SEXTING – Youth Produced Sexual Imagery (i)


Some adults and professionals consider sexting ‘… sending or posting of sexually suggestive images via mobile phones’. Young people tend to think of it as sharing explicitly written or intimate messages with friends. Parents also tend to think of messages rather than images.

More recently, following deficiencies in existing legislation, together with need for greater clarity for law enforcement agencies, education authorities and criminal justice systems, greater emphasis has been placed on a definition which covers the creation and sharing of sexual photos and videos of under-18s. Predominantly this activity is illegal in many countries. It also leads to the greatest complexity for schools and other agencies in response.


Recruitment (iii)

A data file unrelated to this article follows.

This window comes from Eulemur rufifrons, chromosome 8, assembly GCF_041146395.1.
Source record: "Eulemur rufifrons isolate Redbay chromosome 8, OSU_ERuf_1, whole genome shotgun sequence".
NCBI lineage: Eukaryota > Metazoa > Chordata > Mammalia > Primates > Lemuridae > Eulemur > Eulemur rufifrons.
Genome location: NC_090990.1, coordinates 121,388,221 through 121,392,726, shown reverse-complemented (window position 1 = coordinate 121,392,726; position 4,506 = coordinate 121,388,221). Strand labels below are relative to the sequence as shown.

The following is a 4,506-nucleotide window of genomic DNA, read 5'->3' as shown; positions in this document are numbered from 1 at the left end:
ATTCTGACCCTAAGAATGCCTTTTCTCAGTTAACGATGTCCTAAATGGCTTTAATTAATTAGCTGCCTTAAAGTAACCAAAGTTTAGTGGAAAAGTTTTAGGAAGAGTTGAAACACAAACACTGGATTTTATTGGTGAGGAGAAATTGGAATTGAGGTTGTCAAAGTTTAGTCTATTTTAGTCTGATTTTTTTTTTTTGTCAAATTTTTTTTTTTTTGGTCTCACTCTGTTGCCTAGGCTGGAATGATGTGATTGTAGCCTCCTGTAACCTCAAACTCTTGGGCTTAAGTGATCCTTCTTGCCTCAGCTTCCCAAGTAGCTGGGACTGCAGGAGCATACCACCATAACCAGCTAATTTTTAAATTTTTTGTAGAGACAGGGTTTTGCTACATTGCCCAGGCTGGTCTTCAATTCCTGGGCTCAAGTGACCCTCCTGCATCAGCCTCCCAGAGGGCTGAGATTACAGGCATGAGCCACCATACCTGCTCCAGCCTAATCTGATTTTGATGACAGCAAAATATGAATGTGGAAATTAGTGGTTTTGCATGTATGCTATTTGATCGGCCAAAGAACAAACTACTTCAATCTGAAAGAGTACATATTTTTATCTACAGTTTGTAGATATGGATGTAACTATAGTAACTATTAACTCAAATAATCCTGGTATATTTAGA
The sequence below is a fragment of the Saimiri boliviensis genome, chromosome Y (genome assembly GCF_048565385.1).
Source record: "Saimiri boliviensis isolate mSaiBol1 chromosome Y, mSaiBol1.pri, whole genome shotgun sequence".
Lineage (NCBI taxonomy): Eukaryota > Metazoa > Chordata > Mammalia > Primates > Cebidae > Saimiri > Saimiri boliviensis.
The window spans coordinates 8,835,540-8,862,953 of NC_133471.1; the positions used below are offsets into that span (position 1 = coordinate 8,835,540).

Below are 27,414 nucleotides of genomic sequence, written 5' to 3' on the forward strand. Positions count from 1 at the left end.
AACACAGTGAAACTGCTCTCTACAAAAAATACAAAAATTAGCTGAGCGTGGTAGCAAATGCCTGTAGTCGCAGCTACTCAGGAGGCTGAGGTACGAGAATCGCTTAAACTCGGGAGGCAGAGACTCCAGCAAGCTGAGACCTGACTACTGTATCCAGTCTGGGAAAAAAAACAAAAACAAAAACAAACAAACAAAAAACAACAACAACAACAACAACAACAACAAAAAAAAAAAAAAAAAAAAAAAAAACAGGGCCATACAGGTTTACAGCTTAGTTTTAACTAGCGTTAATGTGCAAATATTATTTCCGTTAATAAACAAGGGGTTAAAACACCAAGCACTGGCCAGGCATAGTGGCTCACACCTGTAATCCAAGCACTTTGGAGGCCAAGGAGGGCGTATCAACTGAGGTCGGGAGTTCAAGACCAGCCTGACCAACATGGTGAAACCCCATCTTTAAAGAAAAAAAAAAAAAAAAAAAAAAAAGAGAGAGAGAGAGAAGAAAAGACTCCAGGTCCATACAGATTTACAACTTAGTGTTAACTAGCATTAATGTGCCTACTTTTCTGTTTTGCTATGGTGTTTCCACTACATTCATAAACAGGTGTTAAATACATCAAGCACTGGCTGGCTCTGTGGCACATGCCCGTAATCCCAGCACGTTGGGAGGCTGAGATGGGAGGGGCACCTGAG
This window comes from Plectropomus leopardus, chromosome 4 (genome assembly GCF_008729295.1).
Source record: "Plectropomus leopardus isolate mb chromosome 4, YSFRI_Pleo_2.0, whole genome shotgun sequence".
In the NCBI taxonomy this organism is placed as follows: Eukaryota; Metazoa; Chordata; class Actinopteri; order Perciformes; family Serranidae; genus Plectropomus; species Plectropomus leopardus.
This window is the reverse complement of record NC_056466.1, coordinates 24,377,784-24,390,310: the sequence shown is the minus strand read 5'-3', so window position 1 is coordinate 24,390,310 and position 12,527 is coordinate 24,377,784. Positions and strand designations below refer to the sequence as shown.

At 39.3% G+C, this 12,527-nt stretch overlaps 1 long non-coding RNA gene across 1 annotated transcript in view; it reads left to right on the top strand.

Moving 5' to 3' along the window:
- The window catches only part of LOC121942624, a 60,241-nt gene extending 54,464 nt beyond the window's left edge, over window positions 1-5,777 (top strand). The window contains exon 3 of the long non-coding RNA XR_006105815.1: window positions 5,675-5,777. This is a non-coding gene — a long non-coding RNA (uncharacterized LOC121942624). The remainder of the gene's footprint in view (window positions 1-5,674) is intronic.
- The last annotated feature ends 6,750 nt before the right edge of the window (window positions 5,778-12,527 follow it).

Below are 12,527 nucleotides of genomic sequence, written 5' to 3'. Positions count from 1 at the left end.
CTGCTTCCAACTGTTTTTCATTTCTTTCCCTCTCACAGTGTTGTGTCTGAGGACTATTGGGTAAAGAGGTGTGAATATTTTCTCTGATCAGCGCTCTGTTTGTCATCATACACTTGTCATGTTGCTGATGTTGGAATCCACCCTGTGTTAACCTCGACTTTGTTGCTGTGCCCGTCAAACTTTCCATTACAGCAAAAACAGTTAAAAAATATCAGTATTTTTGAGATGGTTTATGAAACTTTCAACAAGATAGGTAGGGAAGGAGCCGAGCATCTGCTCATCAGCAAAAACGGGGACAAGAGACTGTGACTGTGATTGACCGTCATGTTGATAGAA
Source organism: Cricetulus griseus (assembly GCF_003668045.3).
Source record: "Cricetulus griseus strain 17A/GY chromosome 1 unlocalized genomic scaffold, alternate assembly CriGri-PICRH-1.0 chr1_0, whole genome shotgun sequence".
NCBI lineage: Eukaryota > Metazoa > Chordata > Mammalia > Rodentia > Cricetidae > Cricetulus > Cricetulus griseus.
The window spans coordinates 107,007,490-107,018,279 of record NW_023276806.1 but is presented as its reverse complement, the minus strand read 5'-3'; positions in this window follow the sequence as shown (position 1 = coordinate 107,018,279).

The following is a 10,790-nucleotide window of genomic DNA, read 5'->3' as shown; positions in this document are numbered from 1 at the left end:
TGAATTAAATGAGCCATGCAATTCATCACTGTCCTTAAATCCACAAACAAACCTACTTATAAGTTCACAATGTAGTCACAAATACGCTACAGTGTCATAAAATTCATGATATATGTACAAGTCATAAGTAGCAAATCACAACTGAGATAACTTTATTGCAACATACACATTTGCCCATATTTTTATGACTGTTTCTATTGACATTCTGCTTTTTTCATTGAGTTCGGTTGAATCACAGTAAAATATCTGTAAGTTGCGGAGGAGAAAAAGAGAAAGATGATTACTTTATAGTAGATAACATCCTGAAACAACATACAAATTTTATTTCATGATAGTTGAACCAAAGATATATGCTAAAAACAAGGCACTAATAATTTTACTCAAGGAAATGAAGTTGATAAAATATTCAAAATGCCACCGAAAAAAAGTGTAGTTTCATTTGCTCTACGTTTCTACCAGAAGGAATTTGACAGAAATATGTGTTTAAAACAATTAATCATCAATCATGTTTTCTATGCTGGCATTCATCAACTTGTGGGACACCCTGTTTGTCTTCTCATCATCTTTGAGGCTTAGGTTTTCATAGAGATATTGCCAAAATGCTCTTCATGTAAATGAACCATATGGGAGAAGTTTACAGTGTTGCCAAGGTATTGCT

I continue to work on cases involving poor teacher recruitment practices in International Schools.

A recurring theme is inadequate pre-recruitment checks. Potential recruits can lie or falsify records about where and for whom they have worked if comprehensive due-diligence checks are not undertaken.

Those teachers ‘found out’ mid-contract can too easily be released back into the global ‘teaching pool’ if allowed to resign without sanction or details of their misconduct being passed to member schools, umbrella associations, and teacher registration boards where appropriate. This effectively condones their behaviour and enables continuing safeguarding risks where they might secure subsequent employment.

School discipline procedures and potential criminal breaches should be considered at these times.